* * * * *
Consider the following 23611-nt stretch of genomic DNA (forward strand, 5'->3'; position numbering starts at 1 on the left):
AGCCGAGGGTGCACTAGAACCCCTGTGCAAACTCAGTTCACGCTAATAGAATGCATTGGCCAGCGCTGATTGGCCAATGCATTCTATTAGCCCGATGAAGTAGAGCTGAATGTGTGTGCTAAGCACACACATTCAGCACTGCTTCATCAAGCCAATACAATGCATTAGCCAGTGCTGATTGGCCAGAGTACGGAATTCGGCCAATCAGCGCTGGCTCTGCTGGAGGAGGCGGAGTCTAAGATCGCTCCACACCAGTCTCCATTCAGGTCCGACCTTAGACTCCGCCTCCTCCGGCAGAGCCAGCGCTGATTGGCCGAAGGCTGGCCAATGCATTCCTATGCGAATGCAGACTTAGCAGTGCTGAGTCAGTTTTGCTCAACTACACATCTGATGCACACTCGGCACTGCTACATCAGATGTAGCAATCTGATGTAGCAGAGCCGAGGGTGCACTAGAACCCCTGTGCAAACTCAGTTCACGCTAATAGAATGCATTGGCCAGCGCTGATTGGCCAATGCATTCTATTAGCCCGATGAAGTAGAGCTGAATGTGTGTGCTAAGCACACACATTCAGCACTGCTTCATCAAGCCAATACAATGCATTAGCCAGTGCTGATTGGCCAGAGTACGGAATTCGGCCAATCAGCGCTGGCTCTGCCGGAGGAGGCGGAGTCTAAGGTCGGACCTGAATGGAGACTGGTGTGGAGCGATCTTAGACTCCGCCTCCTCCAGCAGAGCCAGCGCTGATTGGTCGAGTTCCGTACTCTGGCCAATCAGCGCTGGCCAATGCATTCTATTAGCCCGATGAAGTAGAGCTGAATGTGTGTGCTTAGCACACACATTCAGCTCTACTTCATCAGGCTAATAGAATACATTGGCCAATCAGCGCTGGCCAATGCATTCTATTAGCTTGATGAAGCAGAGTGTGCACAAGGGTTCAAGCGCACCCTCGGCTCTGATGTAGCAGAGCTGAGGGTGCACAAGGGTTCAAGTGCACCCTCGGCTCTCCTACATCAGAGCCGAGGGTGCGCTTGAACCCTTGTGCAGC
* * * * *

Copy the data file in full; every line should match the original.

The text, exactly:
Consider the following 23611-nt stretch of genomic DNA (forward strand, 5'->3'; position numbering starts at 1 on the left):
AGCCGAGGGTGCACTAGAACCCCTGTGCAAACTCAGTTCACGCTAATAGAATGCATTGGCCAGCGCTGATTGGCCAATGCATTCTATTAGCCCGATGAAGTAGAGCTGAATGTGTGTGCTAAGCACACACATTCAGCACTGCTTCATCAAGCCAATACAATGCATTAGCCAGTGCTGATTGGCCAGAGTACGGAATTCGGCCAATCAGCGCTGGCTCTGCTGGAGGAGGCGGAGTCTAAGATCGCTCCACACCAGTCTCCATTCAGGTCCGACCTTAGACTCCGCCTCCTCCGGCAGAGCCAGCGCTGATTGGCCGAAGGCTGGCCAATGCATTCCTATGCGAATGCAGACTTAGCAGTGCTGAGTCAGTTTTGCTCAACTACACATCTGATGCACACTCGGCACTGCTACATCAGATGTAGCAATCTGATGTAGCAGAGCCGAGGGTGCACTAGAACCCCTGTGCAAACTCAGTTCACGCTAATAGAATGCATTGGCCAGCGCTGATTGGCCAATGCATTCTATTAGCCCGATGAAGTAGAGCTGAATGTGTGTGCTAAGCACACACATTCAGCACTGCTTCATCAAGCCAATACAATGCATTAGCCAGTGCTGATTGGCCAGAGTACGGAATTCGGCCAATCAGCGCTGGCTCTGCCGGAGGAGGCGGAGTCTAAGGTCGGACCTGAATGGAGACTGGTGTGGAGCGATCTTAGACTCCGCCTCCTCCAGCAGAGCCAGCGCTGATTGGTCGAGTTCCGTACTCTGGCCAATCAGCGCTGGCCAATGCATTCTATTAGCCCGATGAAGTAGAGCTGAATGTGTGTGCTTAGCACACACATTCAGCTCTACTTCATCAGGCTAATAGAATACATTGGCCAATCAGCGCTGGCCAATGCATTCTATTAGCTTGATGAAGCAGAGTGTGCACAAGGGTTCAAGCGCACCCTCGGCTCTGATGTAGCAGAGCTGAGGGTGCACAAGGGTTCAAGTGCACCCTCGGCTCTCCTACATCAGAGCCGAGGGTGCGCTTGAACCCTTGTGCAGC